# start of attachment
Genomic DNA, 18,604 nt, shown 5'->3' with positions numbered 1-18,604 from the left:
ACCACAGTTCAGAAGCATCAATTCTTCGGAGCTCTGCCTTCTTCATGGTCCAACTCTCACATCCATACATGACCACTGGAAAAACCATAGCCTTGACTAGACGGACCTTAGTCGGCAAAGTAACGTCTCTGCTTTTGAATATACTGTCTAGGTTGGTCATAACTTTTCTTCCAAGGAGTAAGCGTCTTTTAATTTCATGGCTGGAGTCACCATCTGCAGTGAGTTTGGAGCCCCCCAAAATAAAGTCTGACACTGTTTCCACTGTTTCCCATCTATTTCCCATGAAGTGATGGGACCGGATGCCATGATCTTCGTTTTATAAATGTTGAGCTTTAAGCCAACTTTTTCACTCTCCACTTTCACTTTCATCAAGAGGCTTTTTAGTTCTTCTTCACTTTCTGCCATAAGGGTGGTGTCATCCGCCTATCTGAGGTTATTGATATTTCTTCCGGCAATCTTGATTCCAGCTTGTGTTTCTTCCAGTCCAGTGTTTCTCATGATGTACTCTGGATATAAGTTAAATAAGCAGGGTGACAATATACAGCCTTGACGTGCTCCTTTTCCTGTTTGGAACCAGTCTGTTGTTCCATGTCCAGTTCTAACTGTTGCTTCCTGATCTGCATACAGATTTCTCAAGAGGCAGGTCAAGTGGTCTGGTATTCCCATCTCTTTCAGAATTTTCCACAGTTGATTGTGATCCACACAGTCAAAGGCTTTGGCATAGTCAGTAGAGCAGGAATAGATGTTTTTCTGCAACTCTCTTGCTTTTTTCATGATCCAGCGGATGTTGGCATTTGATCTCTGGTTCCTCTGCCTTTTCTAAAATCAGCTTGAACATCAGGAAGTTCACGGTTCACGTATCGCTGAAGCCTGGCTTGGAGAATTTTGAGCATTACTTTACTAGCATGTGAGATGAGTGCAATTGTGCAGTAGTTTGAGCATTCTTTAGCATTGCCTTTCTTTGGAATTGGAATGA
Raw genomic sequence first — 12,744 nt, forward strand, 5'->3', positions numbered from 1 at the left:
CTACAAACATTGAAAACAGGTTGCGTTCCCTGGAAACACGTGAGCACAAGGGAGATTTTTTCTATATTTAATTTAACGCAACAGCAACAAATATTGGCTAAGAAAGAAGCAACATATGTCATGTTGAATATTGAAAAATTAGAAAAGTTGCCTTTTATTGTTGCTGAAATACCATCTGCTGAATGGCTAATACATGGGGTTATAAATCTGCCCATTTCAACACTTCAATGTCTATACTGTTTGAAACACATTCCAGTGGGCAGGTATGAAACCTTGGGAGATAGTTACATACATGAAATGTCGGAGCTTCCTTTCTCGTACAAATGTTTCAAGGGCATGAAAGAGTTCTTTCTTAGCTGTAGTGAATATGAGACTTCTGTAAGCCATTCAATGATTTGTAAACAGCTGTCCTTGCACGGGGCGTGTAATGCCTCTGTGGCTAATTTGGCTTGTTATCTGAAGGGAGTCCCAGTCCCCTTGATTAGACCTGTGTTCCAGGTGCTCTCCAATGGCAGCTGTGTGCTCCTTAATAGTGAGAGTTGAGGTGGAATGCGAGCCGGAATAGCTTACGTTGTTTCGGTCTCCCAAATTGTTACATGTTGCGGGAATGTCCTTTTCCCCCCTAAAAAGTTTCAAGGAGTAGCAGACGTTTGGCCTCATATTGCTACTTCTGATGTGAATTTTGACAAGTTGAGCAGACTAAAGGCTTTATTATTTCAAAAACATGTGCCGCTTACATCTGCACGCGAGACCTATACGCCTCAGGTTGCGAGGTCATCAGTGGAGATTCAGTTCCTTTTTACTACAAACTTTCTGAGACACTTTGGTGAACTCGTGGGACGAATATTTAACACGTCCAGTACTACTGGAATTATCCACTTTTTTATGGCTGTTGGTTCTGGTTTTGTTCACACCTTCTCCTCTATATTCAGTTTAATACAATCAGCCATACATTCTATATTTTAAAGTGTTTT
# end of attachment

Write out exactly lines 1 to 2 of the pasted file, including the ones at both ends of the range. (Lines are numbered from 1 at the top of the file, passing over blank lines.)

Genomic DNA, 18,604 nt, shown 5'->3' with positions numbered 1-18,604 from the left:
ACCACAGTTCAGAAGCATCAATTCTTCGGAGCTCTGCCTTCTTCATGGTCCAACTCTCACATCCATACATGACCACTGGAAAAACCATAGCCTTGACTAGACGGACCTTAGTCGGCAAAGTAACGTCTCTGCTTTTGAATATACTGTCTAGGTTGGTCATAACTTTTCTTCCAAGGAGTAAGCGTCTTTTAATTTCATGGCTGGAGTCACCATCTGCAGTGAGTTTGGAGCCCCCCAAAATAAAGTCTGACACTGTTTCCACTGTTTCCCATCTATTTCCCATGAAGTGATGGGACCGGATGCCATGATCTTCGTTTTATAAATGTTGAGCTTTAAGCCAACTTTTTCACTCTCCACTTTCACTTTCATCAAGAGGCTTTTTAGTTCTTCTTCACTTTCTGCCATAAGGGTGGTGTCATCCGCCTATCTGAGGTTATTGATATTTCTTCCGGCAATCTTGATTCCAGCTTGTGTTTCTTCCAGTCCAGTGTTTCTCATGATGTACTCTGGATATAAGTTAAATAAGCAGGGTGACAATATACAGCCTTGACGTGCTCCTTTTCCTGTTTGGAACCAGTCTGTTGTTCCATGTCCAGTTCTAACTGTTGCTTCCTGATCTGCATACAGATTTCTCAAGAGGCAGGTCAAGTGGTCTGGTATTCCCATCTCTTTCAGAATTTTCCACAGTTGATTGTGATCCACACAGTCAAAGGCTTTGGCATAGTCAGTAGAGCAGGAATAGATGTTTTTCTGCAACTCTCTTGCTTTTTTCATGATCCAGCGGATGTTGGCATTTGATCTCTGGTTCCTCTGCCTTTTCTAAAATCAGCTTGAACATCAGGAAGTTCACGGTTCACGTATCGCTGAAGCCTGGCTTGGAGAATTTTGAGCATTACTTTACTAGCATGTGAGATGAGTGCAATTGTGCAGTAGTTTGAGCATTCTTTAGCATTGCCTTTCTTTGGAATTGGAATGA